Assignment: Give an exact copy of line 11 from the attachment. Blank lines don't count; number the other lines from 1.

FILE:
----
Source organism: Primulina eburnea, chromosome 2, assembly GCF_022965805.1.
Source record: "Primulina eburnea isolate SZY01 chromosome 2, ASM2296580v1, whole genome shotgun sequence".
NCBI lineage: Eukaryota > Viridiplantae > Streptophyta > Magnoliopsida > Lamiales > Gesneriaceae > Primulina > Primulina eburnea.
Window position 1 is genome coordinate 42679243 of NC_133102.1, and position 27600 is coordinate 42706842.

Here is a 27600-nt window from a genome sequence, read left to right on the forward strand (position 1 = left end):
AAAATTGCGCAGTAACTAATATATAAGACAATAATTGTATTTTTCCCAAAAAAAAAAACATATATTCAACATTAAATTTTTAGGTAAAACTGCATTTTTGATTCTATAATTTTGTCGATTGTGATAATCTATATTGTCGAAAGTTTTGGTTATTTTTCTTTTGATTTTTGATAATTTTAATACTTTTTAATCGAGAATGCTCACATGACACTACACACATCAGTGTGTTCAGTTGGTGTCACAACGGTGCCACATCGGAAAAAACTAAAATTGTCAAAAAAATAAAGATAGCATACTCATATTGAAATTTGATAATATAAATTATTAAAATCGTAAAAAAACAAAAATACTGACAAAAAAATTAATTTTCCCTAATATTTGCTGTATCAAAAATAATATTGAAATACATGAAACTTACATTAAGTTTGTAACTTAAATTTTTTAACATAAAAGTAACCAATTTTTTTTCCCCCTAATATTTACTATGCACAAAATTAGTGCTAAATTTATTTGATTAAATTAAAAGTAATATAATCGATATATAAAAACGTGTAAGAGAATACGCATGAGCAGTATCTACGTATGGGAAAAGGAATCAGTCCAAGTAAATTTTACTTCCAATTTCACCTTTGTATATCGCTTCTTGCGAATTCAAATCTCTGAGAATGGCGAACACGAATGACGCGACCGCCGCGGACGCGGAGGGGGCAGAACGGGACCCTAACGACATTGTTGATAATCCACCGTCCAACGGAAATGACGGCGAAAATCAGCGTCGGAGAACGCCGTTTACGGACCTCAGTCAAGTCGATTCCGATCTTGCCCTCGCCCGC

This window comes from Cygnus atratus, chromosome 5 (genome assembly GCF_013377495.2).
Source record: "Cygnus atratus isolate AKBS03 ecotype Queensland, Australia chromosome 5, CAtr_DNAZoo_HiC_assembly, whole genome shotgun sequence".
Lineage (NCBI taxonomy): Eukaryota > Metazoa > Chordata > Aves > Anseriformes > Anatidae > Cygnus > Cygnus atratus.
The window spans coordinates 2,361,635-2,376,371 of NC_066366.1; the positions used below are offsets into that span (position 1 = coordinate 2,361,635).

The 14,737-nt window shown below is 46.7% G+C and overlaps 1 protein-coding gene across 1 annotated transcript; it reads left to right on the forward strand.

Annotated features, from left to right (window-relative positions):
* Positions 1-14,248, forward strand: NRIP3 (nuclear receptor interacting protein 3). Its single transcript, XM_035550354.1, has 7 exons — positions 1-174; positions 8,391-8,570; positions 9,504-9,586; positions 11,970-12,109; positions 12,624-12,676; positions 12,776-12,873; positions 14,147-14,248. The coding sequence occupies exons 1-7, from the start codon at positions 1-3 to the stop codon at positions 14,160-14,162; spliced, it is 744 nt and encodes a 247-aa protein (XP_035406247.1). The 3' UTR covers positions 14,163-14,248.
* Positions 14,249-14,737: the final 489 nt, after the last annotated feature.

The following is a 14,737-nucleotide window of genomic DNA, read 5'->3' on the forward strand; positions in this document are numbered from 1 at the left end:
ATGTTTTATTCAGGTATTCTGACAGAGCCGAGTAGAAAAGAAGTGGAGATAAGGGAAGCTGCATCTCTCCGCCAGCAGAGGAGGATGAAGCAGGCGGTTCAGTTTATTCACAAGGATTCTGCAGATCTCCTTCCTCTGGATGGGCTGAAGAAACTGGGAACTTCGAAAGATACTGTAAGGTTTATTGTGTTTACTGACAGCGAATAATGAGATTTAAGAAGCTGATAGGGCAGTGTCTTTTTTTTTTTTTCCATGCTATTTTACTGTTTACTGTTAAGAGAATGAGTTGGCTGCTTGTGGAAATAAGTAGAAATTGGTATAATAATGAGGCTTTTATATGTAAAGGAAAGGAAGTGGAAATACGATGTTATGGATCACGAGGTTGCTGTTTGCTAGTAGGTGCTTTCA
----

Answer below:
The 14,737-nt window shown below is 46.7% G+C and overlaps 1 protein-coding gene across 1 annotated transcript; it reads left to right on the forward strand.